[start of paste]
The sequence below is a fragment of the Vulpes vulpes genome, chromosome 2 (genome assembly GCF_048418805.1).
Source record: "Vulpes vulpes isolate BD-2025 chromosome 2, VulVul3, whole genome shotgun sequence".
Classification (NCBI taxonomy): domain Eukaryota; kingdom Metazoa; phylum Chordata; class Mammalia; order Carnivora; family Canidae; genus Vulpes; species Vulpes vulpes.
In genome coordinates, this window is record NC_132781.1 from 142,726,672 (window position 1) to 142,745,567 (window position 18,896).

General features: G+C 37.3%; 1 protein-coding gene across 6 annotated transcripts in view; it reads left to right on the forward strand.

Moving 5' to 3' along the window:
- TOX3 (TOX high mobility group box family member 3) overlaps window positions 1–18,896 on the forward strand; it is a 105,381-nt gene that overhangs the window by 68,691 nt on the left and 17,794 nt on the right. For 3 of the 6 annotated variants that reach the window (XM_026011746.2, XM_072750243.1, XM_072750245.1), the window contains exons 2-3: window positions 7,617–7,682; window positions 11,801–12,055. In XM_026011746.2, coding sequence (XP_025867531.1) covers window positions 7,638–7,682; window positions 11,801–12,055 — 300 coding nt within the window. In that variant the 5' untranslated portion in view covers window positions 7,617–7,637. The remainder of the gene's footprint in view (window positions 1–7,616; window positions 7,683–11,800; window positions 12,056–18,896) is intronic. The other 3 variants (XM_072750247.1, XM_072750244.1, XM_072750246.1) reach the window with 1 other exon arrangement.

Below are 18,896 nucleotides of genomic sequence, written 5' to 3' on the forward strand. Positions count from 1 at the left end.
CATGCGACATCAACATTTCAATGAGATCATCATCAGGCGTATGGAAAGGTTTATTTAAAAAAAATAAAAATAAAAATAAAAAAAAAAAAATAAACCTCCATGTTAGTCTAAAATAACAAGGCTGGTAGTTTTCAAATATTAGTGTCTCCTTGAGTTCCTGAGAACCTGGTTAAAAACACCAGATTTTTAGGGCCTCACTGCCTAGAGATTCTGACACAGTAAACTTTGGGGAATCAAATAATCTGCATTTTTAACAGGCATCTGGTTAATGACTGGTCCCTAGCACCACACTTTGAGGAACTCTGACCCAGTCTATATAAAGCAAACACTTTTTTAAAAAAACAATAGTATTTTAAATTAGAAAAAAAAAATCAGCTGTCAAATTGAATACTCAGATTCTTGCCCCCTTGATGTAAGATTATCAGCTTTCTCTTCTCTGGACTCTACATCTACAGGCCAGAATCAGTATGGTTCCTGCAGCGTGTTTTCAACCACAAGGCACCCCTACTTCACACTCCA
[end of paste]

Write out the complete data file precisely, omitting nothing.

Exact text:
The sequence below is a fragment of the Vulpes vulpes genome, chromosome 2 (genome assembly GCF_048418805.1).
Source record: "Vulpes vulpes isolate BD-2025 chromosome 2, VulVul3, whole genome shotgun sequence".
Classification (NCBI taxonomy): domain Eukaryota; kingdom Metazoa; phylum Chordata; class Mammalia; order Carnivora; family Canidae; genus Vulpes; species Vulpes vulpes.
In genome coordinates, this window is record NC_132781.1 from 142,726,672 (window position 1) to 142,745,567 (window position 18,896).

General features: G+C 37.3%; 1 protein-coding gene across 6 annotated transcripts in view; it reads left to right on the forward strand.

Moving 5' to 3' along the window:
- TOX3 (TOX high mobility group box family member 3) overlaps window positions 1–18,896 on the forward strand; it is a 105,381-nt gene that overhangs the window by 68,691 nt on the left and 17,794 nt on the right. For 3 of the 6 annotated variants that reach the window (XM_026011746.2, XM_072750243.1, XM_072750245.1), the window contains exons 2-3: window positions 7,617–7,682; window positions 11,801–12,055. In XM_026011746.2, coding sequence (XP_025867531.1) covers window positions 7,638–7,682; window positions 11,801–12,055 — 300 coding nt within the window. In that variant the 5' untranslated portion in view covers window positions 7,617–7,637. The remainder of the gene's footprint in view (window positions 1–7,616; window positions 7,683–11,800; window positions 12,056–18,896) is intronic. The other 3 variants (XM_072750247.1, XM_072750244.1, XM_072750246.1) reach the window with 1 other exon arrangement.

Below are 18,896 nucleotides of genomic sequence, written 5' to 3' on the forward strand. Positions count from 1 at the left end.
CATGCGACATCAACATTTCAATGAGATCATCATCAGGCGTATGGAAAGGTTTATTTAAAAAAAATAAAAATAAAAATAAAAAAAAAAAAATAAACCTCCATGTTAGTCTAAAATAACAAGGCTGGTAGTTTTCAAATATTAGTGTCTCCTTGAGTTCCTGAGAACCTGGTTAAAAACACCAGATTTTTAGGGCCTCACTGCCTAGAGATTCTGACACAGTAAACTTTGGGGAATCAAATAATCTGCATTTTTAACAGGCATCTGGTTAATGACTGGTCCCTAGCACCACACTTTGAGGAACTCTGACCCAGTCTATATAAAGCAAACACTTTTTTAAAAAAACAATAGTATTTTAAATTAGAAAAAAAAAATCAGCTGTCAAATTGAATACTCAGATTCTTGCCCCCTTGATGTAAGATTATCAGCTTTCTCTTCTCTGGACTCTACATCTACAGGCCAGAATCAGTATGGTTCCTGCAGCGTGTTTTCAACCACAAGGCACCCCTACTTCACACTCCA